Positive Impact Blog

Thought provoking insights for change makers

Occupying the Collective Space

Different ways of occupying…

As we will consider in this month’s blog, there are different ways of occupying that middle ground between the personal space each of us feel responsible for, and societal best interests. The collective space called “we” can be used to uplift individuals to act together for a better common future, or it can be hijacked by individuals or special interest groups to occupy or “blockupy” the collective space pressing their issues – for better, or worse, as we shall see below, and not necessarily in the interest of the greater common good.

Recap of February Blog by Kathy Miller

Kathy Miller shared a touching personal account of how she developed her sense for the collective beyond a small town upbringing in what is called the U.S. Bible Belt, including the American hero, the very individualistic “cowboy” riding alone into the sunset. Her foreign exchange experience during high school broadened her experience and her sense of the collective far beyond her own small town community. I know Kathy as a most inclusive, sensitive and responsible member of the few communities we share. So it is all a personal journey, all in our own hands?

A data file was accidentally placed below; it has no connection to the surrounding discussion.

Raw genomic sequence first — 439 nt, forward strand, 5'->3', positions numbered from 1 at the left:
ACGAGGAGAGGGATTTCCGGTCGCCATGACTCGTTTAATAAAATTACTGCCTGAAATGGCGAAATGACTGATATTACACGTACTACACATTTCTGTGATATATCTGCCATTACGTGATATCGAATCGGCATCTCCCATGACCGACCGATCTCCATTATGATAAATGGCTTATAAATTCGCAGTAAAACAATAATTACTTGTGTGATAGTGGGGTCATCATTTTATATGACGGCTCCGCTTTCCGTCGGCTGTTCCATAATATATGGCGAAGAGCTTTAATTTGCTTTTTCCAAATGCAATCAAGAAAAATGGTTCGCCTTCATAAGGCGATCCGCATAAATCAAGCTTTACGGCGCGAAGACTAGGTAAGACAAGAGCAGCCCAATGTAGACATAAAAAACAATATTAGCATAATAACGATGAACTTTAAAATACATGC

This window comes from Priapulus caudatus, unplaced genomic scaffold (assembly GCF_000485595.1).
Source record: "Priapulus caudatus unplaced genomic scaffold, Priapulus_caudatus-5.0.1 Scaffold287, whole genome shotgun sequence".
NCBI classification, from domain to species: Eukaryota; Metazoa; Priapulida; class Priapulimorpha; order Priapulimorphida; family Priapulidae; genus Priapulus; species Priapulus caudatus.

Florida bans terms related to ‘climate change’


A Washington Post article earlier this month caught my attention. How is it possible that a U.S. state heavily impacted by climate change ends up deciding that the best way to deal with the issue is not only to ignore it, but worse to ban any words related to the  issue? Words such as ‘climate change’, ‘sea level change’, temperature rise’ and ‘global warming’. This  “unwritten policy” was distributed “verbally statewide”. Reporter Tristram Korten is quoted in the  Washington Post saying: “the irony is clearly apparent: Florida is a peninsula with 1,200 miles of  coastline, and when it comes to climate change, we’re the canary in the coalmine. And we’re relying  on the state government to protect us and to plan for these changes.” Governor Rick Scott has such an  aversion to the discussion of man-made climate change, that he banned it! Wow!

Easier looking elsewhere?

Kathy, I don’t think we have agreed that we can pick on pitiful occurrences on each other’s continent and use these as examples for this blog. So, maybe I am breaking an unwritten rule here, too? My offer: please feel free to pick on any of the many European ridiculous occurrences and let’s turn up the heat! It is often easier to recognize patterns from a distance and the Florida incident proves this point (at least to me). Governor Scott utterly destroys the argument of my January blog which stated that we need to invest into the middle ground between individual interests and the common good, the “we” ground in between “I” and “all of us”. Now, there are obviously several ways of doing this – Governor Scott has just demonstrated how to occupy the “we” space (his own Department of Environmental Protection DEP) in ways that prevent rather than advance the resolution of burning societal problems. Hmm!

Blockupy Frankfurt ends violently